This is an attempt to answer the questions from an article written by R.J. Eskow, published in Salon on September 12th, 2013.
Are unions, political parties, elections, and social movements like Occupy examples of “spontaneous order”—and if not, why not?
The non-initiation of force is the basic idea behind libertarianism in general, and free-market anarchism in particular. So, any organization based in voluntarism, and created to serve the interest of its members by not coercive means are perfectly valid. A union or movement that pretends to impose by force a set of rules designed to give privileges to its members at the expense of others is NOT a valid proposition. The degree of “spontaneity” of a given movement is irrelevant: a violent mob can be “spontaneous,” but that doesn’t make it desirable or defensible.
Is a libertarian willing to admit that production is the result of many forces, each of which should be recognized and rewarded?
Absolutely. Walmart and McDonalds can’t produce wealth without employees, but also employees have a job because somebody invested time, efforts and capital to create that business in the first place, and is also entitled to some of the produced wealth.
Is our libertarian willing to acknowledge that workers who bargain for their services, individually and collectively, are also employing market forces?
Employees have every right to organize themselves as they wish, and to negotiate their participation as they wish, but they can’t use force to achieve their means. The rationale behind the argument against bankers is totally backwards: government-granted privileges and regulations are at the root of banks’ abuses against the public.
Is our libertarian willing to admit that a “free market” needs regulation?
Emphatically NO. Free-market only needs a legal framework protecting property rights.
Does our libertarian believe in democracy? If yes, explain what’s wrong with governments that regulate.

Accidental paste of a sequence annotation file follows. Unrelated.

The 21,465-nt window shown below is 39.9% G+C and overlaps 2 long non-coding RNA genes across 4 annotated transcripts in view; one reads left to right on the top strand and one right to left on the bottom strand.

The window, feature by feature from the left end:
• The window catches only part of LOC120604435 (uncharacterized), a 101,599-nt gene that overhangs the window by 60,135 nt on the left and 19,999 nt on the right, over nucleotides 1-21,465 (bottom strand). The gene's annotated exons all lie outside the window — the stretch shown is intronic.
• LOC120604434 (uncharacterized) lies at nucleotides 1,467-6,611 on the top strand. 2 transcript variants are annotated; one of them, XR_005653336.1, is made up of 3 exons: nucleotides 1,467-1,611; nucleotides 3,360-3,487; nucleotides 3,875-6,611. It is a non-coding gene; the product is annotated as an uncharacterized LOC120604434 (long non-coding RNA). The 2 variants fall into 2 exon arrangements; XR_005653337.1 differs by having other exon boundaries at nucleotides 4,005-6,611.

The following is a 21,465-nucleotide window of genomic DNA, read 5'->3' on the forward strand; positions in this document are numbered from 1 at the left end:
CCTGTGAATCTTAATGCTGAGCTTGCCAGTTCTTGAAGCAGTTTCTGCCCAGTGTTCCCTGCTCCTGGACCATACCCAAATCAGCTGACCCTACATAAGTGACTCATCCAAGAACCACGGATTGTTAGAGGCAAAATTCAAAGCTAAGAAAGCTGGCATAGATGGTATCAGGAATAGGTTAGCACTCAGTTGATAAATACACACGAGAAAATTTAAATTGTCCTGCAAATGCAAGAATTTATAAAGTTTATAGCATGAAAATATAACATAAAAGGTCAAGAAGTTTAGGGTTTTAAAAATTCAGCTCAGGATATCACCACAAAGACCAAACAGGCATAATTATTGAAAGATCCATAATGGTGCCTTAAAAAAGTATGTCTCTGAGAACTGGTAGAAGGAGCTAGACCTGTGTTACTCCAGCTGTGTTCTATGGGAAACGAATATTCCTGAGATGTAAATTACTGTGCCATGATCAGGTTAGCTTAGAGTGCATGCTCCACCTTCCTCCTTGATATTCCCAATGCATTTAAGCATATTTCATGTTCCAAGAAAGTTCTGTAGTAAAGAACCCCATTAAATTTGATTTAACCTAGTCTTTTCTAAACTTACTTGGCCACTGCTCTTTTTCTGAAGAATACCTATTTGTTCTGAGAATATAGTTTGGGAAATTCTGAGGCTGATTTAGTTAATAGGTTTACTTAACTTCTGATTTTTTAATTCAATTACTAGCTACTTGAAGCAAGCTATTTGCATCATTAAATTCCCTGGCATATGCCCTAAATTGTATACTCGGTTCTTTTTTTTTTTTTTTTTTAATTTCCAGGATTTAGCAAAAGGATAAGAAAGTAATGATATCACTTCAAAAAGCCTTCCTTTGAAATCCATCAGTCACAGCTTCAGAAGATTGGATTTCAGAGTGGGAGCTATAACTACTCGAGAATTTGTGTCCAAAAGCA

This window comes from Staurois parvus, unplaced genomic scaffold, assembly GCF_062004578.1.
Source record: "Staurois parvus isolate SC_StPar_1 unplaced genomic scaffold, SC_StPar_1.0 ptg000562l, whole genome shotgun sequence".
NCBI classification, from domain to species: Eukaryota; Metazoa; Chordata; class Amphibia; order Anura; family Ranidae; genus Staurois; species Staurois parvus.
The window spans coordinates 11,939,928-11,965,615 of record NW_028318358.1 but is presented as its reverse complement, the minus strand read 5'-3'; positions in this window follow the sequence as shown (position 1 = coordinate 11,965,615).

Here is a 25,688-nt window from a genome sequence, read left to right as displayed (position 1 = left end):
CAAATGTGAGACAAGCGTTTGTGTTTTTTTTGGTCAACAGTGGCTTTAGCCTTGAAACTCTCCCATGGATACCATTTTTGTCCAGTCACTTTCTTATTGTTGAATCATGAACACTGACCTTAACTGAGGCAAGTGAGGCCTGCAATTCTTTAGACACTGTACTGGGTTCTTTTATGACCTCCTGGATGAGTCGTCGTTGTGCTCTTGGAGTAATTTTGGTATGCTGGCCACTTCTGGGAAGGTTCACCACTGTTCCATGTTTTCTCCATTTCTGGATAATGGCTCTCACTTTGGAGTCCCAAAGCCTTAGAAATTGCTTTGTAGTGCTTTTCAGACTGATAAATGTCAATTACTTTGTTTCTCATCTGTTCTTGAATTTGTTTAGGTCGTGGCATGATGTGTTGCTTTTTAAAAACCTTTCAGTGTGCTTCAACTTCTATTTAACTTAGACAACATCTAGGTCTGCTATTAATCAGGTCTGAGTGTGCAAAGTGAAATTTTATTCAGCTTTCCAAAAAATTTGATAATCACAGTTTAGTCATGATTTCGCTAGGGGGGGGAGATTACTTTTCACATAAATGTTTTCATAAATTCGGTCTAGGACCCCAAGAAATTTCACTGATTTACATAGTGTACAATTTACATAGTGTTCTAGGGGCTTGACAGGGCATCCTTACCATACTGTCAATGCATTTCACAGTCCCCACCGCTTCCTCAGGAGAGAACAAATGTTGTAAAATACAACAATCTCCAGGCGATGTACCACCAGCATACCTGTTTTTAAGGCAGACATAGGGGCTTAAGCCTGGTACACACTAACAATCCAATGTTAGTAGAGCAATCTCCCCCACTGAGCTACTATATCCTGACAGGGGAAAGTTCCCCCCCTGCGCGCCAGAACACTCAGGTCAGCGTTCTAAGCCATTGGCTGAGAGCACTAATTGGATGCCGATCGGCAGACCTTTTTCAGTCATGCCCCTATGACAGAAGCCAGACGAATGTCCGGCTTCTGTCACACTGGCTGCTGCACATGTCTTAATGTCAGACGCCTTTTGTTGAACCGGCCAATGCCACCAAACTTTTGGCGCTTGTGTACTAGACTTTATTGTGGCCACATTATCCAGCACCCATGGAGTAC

The market is the most democratic force in the universe: everybody “votes” every time they make a choice. Is impossible to achieve success by any means other than the preference of the public. Is precisely because of this that so many corporations are against free market and in favor of big-government regulations designed to destroy competition.
If by “democracy” you mean 51% of the people imposing their will to the other 49%, then no, we don’t believe in democracy.
Does our libertarian use wealth that wouldn’t exist without government in order to preach against the role of government?
Government destroys wealth. Is a huge fallacy crediting the government with the creation of wealth, because governments don’t produce anything, only take by force what others produce. All the things the state does with our money can be done more efficiently by private means, including the enforcement of the laws (read Murray Rothbard, David D. Friedman, and Hans-Hermann Hoppe).
Does our libertarian reject any and all government protection for his intellectual property?
Yes. Libertarians are divided over this issue, but free-market anarchists are against intellectual property rights, based mainly on the fact that ideas are not scarce. When I have an idea, others can use it without preventing me from continuing using it. In the words of Thomas Jefferson, “[H]e who receives an idea from me, receives instruction himself without lessening mine; as he who lights his taper at mine, receives light without darkening me.”
Does our libertarian recognize that democracy is a form of marketplace?
No, is the other way around: free-market is the most perfect way of democracy, because nobody is ever forced to make a choice based in other people’s preferences.
Does our libertarian recognize that large corporations are a threat to our freedoms?
Government is the biggest threat to freedom. Large corporations are usually the consequence of government regulations, and free-market is the best regulator against big, inefficient corporations.
Ayn Rand was an adamant opponent of good works, writing that “The man who attempts to live for others is a dependent. He is a parasite in motive and makes parasites of those he serves.” Does he think that [Ayn] Rand was off the mark on this one, or does he agree that historical figures like King and Gandhi were “parasites”?
Everybody is entitled to do whatever they want with their time and property. What is totally unacceptable is doing “charity” with other people’s money. Gandhi was a collectivist, and the policies derived from him kept India in the most abject poverty for decades.
If you believe in the free market, why weren’t you willing to accept as final the judgment against libertarianism rendered decades ago in the free and unfettered marketplace of ideas?
Isn’t the fact that more and more people are embracing libertarian ideas a strong enough answer to this absurd question?